Today, June 1st, former President Barack Obama released a statement about George Floyd’s murder at the hands of police officer Derek Chavin and the nationwide protests that are currently taking place as a result. He wrote about specific steps for all of us to effect change and resources we can use to help.
“As millions of people across the country take to the streets and raise their voices in response to the killing of George Floyd and the ongoing problem of unequal justice, many people have reached out asking how we can sustain momentum to bring about real change,” Obama began in a post via the Medium platform. “Ultimately, it’s going to be up to a new generation of activists to shape strategies that best fit the times. But I believe there are some basic lessons to draw from past efforts that are worth remembering.”
He stated that the widespread protest of unjust police brutality against Black Americans is “a decades-long failure to reform police practices” and the U.S. criminal justice system. However, he urged protesters to remain peaceful and non-violent, no matter how angry they are.
“If we want our criminal justice system, and American society at large, to operate on a higher ethical code, then we have to model that code ourselves,” Obama wrote.
He also stressed the importance of using your vote to enact change on top of protest. “The point of protest is to raise public awareness, to put a spotlight on injustice, and to make the powers that be uncomfortable,” Obama wrote, adding, “in fact, throughout American history, it’s often only been in response to protests and civil disobedience that the political system has even paid attention to marginalized communities.”
“But eventually,” he continued, “aspirations have to be translated into specific laws and institutional practices—and in a democracy, that only happens when we elect government officials who are responsive to our demands.”
Education on which branches of government can improve the criminal justice system is key to making change happen, Obama said. Yes, it’s important to focus on the federal level of government. However, “the elected officials who matter most in reforming police departments and the criminal just system work at the state and local levels,” he wrote, meaning this reform has to start at the ground level, with the voters themselves.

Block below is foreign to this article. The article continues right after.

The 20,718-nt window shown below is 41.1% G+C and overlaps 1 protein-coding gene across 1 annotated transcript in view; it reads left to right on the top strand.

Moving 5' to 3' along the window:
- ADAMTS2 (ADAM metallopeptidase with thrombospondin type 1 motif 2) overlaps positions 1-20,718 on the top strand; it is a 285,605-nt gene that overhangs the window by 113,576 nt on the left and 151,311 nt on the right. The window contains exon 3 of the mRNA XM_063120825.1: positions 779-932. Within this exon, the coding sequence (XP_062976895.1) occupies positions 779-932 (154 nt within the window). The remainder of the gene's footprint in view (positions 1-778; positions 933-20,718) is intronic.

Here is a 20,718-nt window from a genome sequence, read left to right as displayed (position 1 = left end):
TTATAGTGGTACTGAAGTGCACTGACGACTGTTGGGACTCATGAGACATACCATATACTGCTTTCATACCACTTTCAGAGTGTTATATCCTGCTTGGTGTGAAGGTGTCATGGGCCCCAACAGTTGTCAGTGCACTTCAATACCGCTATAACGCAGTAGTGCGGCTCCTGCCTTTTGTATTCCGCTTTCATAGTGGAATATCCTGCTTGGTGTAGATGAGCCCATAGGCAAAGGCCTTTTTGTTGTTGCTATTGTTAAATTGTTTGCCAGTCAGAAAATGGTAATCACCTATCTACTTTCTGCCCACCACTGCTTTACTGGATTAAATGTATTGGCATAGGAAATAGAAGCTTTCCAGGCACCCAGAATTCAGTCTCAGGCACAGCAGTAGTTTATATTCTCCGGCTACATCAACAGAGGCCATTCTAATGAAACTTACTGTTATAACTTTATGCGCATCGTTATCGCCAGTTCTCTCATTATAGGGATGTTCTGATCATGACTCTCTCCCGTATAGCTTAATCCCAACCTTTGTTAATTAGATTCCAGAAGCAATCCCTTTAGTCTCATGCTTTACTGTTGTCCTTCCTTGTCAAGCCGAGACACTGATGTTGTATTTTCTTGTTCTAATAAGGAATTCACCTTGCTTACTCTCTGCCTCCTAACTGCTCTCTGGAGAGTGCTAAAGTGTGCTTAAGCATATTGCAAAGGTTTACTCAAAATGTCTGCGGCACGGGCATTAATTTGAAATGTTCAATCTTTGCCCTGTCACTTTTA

“If we want to bring about real change,” Obama continues, “then the choice isn’t between protest and politics. We have to do both.“
Obama concluded his statement with a call to action for those who are upset with the current status quo in the U.S. to get specific about what we want regarding criminal justice and police from our elected officials. The more specific we get, “the harder it will be for elected officials to just offer lip service to the cause and then fall back into business as usual once protests have gone away,” he wrote.
The former president then listed resources we can use to stay informed and educated on how each of us can play a part in this fight—the New Era of Public Safety report and toolkit as well as the Obama Foundation Anguish and Action resource portal.
“I recognize that these past few months have been hard and dispiriting…” Obama wrote. “But watching the heightened activism of young people in recent weeks, of every race and every station, makes me hopeful. If, going forward, we can channel our justifiable anger into peaceful, sustained, and effective action, then this moment can be a real turning point in our nation’s long journey to live up to our highest ideals.”
As Obama signed off, “Let’s get to work.” Check out Obama’s full statement here, and feel free to browse the resources he provided to start working toward a better America.